On Amazon’s cancer vaccine

If you dissect the contemporary mainstream media coverage of Amazon (or any big-tech), you’d realise it’s mostly paid promotion (and limit the extent of reporting on “anti-trust” action). Amazon usually stands out for its predatory pricing – by outbidding or sustaining losses in a vertical and then driving out the competitors.

Let’s look at the fluff pieces first:

Amazon frugality: How Jeff Bezos’ company cuts costs.

Frugality: We try not to spend money on things that don’t matter to customers. Frugality breeds resourcefulness, self-sufficiency, and invention. There are no extra points for headcount, budget size, or fixed expense.

For instance, being frugal means that Amazon will only pay for economy air travel, even for senior execs, Amazon Web Services Senior VP Andy Jassy told CRN Australia. If an employee wants an upgrade to business or first class, they have to pay for that out of their own pockets.

When it comes to the cloud, Amazon has gotten creative in order to be frugal. For instance, computer storage disks have notoriously high failure rates, so vendors have to cover refunds on faulty disks. But Amazon has reportedly gotten cheaper prices on disks by promising never to return one, CRN reports.

Here’s another:

Jeff Bezos’ first desk at Amazon was made of a wooden door

Bezos had to be frugal. So when Amazon’s then-handful of employees needed desks, the entrepreneur found a cheap solution — he hacked them together himself with a door as the desktop and four-by-fours for legs.

But the self-made billionaire keeps a token reminder about the importance of pinching pennies. Bezos’ current desk at his Amazon office is still made out of a wooden door for the top and four pieces of wood for legs, according to a company spokesperson.

However, all this masks (or makes no mention of the regulatory action here. I will include the now famous essay by Lina Khan on Amazon (and predatory pricing).

Yale Law Journal – Amazon’s Antitrust Paradox

Amazon is the titan of twenty-first
century commerce. In addition to being a retailer, it is now a marketing
platform, a delivery and logistics network, a payment service, a credit lender,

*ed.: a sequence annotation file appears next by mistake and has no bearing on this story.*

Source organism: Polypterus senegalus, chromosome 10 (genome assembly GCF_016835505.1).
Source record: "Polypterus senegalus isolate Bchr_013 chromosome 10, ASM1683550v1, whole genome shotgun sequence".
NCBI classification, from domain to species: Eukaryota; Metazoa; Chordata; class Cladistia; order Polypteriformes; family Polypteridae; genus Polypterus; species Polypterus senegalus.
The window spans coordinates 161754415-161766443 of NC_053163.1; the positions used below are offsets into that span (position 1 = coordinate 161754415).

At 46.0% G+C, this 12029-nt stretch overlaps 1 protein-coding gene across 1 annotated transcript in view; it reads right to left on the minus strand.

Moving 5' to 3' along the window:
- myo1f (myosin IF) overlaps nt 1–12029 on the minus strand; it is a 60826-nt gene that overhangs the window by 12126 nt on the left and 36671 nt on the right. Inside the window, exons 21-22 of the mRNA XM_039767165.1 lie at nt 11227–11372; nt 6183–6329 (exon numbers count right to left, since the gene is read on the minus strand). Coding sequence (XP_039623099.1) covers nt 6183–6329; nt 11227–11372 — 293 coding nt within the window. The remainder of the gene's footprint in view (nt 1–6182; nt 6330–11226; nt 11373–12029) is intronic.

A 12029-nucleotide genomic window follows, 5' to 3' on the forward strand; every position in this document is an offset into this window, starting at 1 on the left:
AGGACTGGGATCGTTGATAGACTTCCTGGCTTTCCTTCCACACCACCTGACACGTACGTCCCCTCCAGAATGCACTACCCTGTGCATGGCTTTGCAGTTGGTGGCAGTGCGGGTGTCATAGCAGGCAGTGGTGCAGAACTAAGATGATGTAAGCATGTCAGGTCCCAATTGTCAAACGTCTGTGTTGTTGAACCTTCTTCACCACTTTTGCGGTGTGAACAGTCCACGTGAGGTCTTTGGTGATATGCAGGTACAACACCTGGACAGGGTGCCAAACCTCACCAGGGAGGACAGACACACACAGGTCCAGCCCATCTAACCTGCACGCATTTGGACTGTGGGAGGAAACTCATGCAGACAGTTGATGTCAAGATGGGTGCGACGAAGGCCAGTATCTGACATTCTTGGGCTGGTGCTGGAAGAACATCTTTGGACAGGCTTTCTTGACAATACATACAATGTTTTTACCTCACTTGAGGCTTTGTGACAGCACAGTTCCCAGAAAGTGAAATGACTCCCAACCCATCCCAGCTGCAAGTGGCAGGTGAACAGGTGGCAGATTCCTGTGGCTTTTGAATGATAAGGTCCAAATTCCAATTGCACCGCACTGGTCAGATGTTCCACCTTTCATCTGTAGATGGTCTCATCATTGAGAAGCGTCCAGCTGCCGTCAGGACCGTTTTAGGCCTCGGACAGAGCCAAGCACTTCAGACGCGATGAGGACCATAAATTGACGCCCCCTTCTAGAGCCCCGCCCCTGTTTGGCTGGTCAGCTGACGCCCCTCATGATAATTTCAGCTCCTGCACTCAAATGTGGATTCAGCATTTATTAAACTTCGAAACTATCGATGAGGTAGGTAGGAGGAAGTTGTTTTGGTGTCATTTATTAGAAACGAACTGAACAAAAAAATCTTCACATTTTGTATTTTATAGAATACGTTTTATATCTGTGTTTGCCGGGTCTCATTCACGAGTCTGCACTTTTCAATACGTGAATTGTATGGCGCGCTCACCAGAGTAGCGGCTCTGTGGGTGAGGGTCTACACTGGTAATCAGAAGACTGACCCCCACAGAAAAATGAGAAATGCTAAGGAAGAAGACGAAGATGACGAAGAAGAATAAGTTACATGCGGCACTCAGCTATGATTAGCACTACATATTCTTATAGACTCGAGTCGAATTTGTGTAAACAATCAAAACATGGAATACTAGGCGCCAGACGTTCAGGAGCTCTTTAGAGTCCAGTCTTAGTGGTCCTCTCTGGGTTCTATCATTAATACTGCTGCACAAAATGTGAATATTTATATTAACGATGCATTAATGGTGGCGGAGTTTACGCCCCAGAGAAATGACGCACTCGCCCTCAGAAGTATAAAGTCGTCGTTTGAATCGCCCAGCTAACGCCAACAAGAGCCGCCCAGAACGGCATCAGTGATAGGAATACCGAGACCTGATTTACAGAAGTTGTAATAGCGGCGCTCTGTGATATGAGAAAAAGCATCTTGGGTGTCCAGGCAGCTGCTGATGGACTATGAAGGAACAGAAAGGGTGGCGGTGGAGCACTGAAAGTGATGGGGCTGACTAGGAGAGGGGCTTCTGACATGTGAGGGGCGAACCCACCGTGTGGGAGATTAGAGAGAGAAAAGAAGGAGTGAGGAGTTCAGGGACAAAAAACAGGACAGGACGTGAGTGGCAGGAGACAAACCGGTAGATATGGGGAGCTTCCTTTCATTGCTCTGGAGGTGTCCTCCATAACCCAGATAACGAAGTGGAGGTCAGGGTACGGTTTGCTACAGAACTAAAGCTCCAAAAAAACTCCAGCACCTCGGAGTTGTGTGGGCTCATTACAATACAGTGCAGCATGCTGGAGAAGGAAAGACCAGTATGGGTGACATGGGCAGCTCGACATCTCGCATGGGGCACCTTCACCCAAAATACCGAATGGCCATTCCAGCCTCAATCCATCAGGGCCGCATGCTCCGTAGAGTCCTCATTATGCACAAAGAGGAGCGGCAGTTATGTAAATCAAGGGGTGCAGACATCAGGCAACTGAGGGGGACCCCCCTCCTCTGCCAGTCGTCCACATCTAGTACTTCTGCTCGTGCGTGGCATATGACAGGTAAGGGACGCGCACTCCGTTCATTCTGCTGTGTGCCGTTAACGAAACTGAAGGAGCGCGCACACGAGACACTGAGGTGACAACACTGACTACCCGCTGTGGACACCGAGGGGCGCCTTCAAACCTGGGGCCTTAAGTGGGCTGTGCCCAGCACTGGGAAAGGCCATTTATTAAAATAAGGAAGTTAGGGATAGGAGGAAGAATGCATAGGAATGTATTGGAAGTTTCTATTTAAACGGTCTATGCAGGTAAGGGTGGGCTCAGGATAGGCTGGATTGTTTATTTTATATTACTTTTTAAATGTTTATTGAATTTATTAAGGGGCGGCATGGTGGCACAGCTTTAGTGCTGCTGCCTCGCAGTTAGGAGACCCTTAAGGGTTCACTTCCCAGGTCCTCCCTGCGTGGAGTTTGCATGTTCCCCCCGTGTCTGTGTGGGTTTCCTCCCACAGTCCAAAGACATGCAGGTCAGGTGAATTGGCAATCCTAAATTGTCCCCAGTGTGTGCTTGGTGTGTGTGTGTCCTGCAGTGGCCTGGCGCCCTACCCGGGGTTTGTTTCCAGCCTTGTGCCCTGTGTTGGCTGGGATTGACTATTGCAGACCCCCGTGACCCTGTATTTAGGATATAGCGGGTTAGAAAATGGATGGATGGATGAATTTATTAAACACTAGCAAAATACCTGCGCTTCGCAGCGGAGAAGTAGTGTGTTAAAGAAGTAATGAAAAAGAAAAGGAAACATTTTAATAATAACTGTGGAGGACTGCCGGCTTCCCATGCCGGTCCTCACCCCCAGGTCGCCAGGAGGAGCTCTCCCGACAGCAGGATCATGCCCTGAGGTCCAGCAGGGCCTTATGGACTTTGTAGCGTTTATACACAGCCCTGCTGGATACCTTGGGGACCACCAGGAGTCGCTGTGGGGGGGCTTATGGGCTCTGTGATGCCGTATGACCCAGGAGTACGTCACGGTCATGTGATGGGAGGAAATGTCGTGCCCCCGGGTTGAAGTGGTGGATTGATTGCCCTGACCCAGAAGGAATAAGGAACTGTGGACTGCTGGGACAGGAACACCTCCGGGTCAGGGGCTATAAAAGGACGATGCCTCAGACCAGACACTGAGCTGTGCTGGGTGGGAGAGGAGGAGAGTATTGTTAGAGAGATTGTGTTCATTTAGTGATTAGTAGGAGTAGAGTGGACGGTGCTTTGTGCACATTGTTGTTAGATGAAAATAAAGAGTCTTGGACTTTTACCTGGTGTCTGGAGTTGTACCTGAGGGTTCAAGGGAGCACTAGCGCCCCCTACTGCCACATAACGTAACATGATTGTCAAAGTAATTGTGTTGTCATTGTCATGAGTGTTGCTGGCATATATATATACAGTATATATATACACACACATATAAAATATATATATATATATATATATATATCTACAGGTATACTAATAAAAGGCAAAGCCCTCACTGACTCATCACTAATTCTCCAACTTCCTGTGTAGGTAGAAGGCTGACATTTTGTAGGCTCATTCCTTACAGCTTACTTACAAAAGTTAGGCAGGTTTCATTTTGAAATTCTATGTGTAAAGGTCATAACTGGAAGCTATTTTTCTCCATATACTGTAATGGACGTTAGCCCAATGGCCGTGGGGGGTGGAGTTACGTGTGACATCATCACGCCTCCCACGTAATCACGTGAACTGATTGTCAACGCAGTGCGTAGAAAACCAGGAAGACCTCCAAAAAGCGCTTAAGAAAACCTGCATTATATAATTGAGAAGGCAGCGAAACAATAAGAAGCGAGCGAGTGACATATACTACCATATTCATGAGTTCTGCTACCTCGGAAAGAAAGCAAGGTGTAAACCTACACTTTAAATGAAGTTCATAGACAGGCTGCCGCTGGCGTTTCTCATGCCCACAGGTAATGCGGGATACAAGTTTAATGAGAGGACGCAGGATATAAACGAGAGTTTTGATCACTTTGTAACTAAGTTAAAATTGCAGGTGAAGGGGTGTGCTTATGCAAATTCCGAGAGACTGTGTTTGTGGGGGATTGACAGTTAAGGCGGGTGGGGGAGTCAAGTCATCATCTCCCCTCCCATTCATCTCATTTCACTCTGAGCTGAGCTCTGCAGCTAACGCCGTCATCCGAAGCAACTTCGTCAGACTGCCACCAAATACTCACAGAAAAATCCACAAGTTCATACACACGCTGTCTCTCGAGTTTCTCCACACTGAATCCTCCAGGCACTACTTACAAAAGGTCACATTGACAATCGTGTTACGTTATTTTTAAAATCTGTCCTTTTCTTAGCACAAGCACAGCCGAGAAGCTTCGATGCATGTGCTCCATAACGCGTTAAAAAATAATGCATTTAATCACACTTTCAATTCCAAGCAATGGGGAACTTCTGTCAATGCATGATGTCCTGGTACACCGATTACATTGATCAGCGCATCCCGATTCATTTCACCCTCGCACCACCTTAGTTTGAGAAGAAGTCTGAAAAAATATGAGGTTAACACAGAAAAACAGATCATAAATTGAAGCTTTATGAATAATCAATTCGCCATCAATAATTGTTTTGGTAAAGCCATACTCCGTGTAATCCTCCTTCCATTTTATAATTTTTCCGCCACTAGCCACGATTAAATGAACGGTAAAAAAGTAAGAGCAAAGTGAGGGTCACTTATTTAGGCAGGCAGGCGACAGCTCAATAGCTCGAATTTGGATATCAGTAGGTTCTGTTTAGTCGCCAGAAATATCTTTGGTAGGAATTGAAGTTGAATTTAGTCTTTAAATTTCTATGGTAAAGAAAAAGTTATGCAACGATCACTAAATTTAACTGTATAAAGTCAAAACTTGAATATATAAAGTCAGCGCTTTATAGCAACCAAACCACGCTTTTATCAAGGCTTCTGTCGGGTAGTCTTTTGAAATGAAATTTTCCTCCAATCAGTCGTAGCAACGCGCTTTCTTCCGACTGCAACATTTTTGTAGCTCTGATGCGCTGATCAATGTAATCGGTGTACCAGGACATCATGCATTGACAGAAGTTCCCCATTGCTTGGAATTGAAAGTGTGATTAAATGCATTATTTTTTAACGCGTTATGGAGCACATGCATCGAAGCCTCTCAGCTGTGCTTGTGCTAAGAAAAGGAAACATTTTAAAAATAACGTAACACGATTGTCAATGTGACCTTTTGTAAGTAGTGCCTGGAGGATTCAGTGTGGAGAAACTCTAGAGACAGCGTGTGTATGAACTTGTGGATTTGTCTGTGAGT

an auction house, a major book publisher, a producer of television and films, a
fashion designer, a hardware manufacturer, and a leading host of cloud server
space. Although Amazon has clocked staggering growth, it generates meager
profits, choosing to price below-cost and expand widely instead. Through this
strategy, the company has positioned itself at the center of e-commerce and now
serves as essential infrastructure for a host of other businesses that depend upon
it. Elements of the firm’s structure and conduct pose anticompetitive
concerns—yet it has escaped antitrust scrutiny.

The action by EU:

Amazon offers to limit use of merchant data in bid to settle EU antitrust probe – TechCrunch

The Commission said its preliminary conclusion is that Amazon’s rules and criteria for the Buy Box and Prime are biased — and “unduly favour Amazon’s own retail business, as well as marketplace sellers that use Amazon’s logistics and delivery services”, which its press release warns “may harm other marketplace sellers, their independent carriers, other marketplaces, as well as consumers that may not get to view the best deals”.

The raids by anti-trust regulators in India:

India’s antitrust raids target sellers on Amazon, Walmart’s Flipkart -sources | Reuters

A Reuters investigation last year, based on Amazon internal documents, showed it had given preferential treatment for years to a small group of sellers on its platform, including Cloudtail, and used them to bypass Indian laws. (https://reut.rs/3rTWXxi)

The investigation found that about 35 of Amazon’s more than 400,000 sellers in India in 2019 accounted for around two-thirds of sales on its India website. Of that figure, two sellers, Cloudtail and Appario, contributed 35% of the platform’s sales.

This narrative ties in with my continual gaze on big-tech (and my alarm bells) on the “wellness market”. Now increasingly, the “cancer-market”. Here’s something that came off recently as a press release:

Amazon partners with Fred Hutchinson on cancer vaccine trial

Amazon and Fred Hutchinson are looking to recruit 20 participants over the age of 18 for the early stage, or phase 1, trial, according to a filing on clinicaltrials.gov, a database of clinical trials run by the National Library of Medicine. The goal is to develop “personalized vaccines” that can treat breast cancer and melanoma, a form of skin cancer, the filing states.

“Amazon is contributing scientific and machine learning expertise to a partnership with Fred Hutch to explore the development of a personalized treatment for certain forms of cancer,” the spokesperson told CNBC in a statement. “It’s very early, but Fred Hutch recently received permission from the U.S. Food and Drug Administration to proceed with a Phase I clinical trial, and it’s unclear whether it will be successful. This will be a long, multi-year process — should it progress, we would be open to working with other organizations in health care and life sciences that might also be interested in similar efforts.”

Since the market in the US is monopolised by a handful of “pharmacy-benefit-managers”, disrupting them will offer an opportunity of financial windfall. This is a “backdoor” entry in healthcare, since cloud computing resources will likely be covered under “marketing-expenses”. There’s no detail about what specific “cloud-computing” resources will be required to “test the vaccine”. I will expect more press releases and fluff pieces around Amazon, saving the world.

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